Why stuttering openly is a good career move
- Category: Personal Commentary
- Published: Thursday, 16 May 2013 21:49
- Written by Andrew Harding
Do you need to give a presentation but are worried about looking and sounding confident? Then take some tips from a top UK politician.
It sounds simple, but telling people that he had a stutter took a huge amount of courage. It has paid off though, because right now, Ed Balls has given himself some breathing space in one of the toughest jobs in UK politics (as the equivalent in Canada of the opposition finance critic).
He puts his newfound openness down to two things.
- Overcoming fear. “I was desperately worried that if I ever tried to get help, the experts would say that I’d have to stop what I was doing and rebuild my speech for three months. In the meantime I have to be in the House of Commons every day, so I couldn’t do that. Learning that my stammer is a normal part of me was essential.
- Acceptance. “After I had been in the Cabinet for three years, I realised I was going to have to deal with my stammer and get some help. Once I accepted it is a normal part of me and decided I wasn’t going to try and cover it up, it was much easier to deal with.”
But this acceptance, and feeling able to talk about stuttering, takes time - especially if you can hide your stutter. If it was one thing to be open with himself, it was another thing to be open with the public. That was the next step. Consider this: when he stuttered in an important parliamentary debate a few months ago, the next morning on primetime BBC radio, an interviewer asked him - live on air - if he really knew what he was talking about. “People were saying I lacked confidence in my argument,” he said. “I was asked: ‘Did you let people down?’ Although I hadn’t gone in to the interview intending to say I stuttered, I felt I owed it to people to say that it is something that happens to me now and then, it happens in a more pressured environment and it is just the way it is for me - no excuses. That was a turning point.”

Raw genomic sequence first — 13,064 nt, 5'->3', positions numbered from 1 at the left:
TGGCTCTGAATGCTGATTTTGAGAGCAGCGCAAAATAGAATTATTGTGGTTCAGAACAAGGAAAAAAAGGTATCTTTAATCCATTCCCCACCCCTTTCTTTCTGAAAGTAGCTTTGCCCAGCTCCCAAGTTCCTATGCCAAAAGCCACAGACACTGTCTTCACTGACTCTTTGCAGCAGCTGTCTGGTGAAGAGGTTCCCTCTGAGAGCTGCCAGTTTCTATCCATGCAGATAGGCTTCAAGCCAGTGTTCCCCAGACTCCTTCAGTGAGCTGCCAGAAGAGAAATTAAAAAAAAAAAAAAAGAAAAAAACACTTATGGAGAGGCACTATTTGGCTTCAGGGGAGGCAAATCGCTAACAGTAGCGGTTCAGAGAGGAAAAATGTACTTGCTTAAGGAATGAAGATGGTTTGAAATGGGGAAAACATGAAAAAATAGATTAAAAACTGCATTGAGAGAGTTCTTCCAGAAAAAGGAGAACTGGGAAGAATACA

Another turning point was being confronted by a journalist whose son stuttered. Ed had been supporting organisations in the UK helping children and adults, but had not said publically that he stuttered. “After the launch of a DVD for teachers, a journalist said to me: ‘my child’s got a stammer and I can tell you have, but why won’t you speak about it? What a copout - what a difference it would make to my son if you spoke up.’ I felt like a real coward. But I wasn’t speaking about me partly because I was a bit scared to and partly because I wanted it to be about the children - and that was the moment when I realised I could do more good for children and adults by speaking about it rather than biting my lip.”